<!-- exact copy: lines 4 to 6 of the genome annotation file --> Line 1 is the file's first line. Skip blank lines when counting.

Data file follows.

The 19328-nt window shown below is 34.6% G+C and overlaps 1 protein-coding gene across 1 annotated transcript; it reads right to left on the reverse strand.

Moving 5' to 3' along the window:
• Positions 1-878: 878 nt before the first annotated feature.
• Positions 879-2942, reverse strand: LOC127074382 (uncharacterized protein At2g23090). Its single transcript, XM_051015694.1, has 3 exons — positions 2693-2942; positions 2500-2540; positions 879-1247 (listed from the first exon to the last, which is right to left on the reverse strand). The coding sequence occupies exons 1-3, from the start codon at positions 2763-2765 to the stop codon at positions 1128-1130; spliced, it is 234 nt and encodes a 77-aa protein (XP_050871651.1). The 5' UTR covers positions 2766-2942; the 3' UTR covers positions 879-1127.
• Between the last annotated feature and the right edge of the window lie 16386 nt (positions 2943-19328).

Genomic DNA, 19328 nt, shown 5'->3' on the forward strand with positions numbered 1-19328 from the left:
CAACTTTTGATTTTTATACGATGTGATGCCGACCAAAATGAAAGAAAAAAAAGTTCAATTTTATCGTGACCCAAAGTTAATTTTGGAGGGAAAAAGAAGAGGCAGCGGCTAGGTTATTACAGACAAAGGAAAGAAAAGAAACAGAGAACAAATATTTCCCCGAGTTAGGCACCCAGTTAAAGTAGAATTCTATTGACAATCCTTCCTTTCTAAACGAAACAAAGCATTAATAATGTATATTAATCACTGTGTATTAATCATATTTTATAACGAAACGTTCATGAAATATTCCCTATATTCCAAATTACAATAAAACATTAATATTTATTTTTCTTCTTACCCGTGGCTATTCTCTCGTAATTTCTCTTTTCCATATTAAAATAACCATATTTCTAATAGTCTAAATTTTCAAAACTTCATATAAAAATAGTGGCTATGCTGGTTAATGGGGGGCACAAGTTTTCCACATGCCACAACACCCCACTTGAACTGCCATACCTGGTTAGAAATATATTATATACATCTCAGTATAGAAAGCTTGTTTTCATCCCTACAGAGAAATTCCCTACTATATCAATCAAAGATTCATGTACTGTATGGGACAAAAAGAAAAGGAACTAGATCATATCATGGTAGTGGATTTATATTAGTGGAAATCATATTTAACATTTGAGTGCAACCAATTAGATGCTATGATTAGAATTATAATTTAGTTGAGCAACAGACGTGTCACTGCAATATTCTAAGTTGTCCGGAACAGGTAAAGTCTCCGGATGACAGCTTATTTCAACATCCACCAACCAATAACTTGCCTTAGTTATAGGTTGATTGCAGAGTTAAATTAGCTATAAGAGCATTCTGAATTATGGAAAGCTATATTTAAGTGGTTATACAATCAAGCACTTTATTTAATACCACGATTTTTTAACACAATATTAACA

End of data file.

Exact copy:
• Positions 879-2942, reverse strand: LOC127074382 (uncharacterized protein At2g23090). Its single transcript, XM_051015694.1, has 3 exons — positions 2693-2942; positions 2500-2540; positions 879-1247 (listed from the first exon to the last, which is right to left on the reverse strand). The coding sequence occupies exons 1-3, from the start codon at positions 2763-2765 to the stop codon at positions 1128-1130; spliced, it is 234 nt and encodes a 77-aa protein (XP_050871651.1). The 5' UTR covers positions 2766-2942; the 3' UTR covers positions 879-1127.
• Between the last annotated feature and the right edge of the window lie 16386 nt (positions 2943-19328).

Genomic DNA, 19328 nt, shown 5'->3' on the forward strand with positions numbered 1-19328 from the left: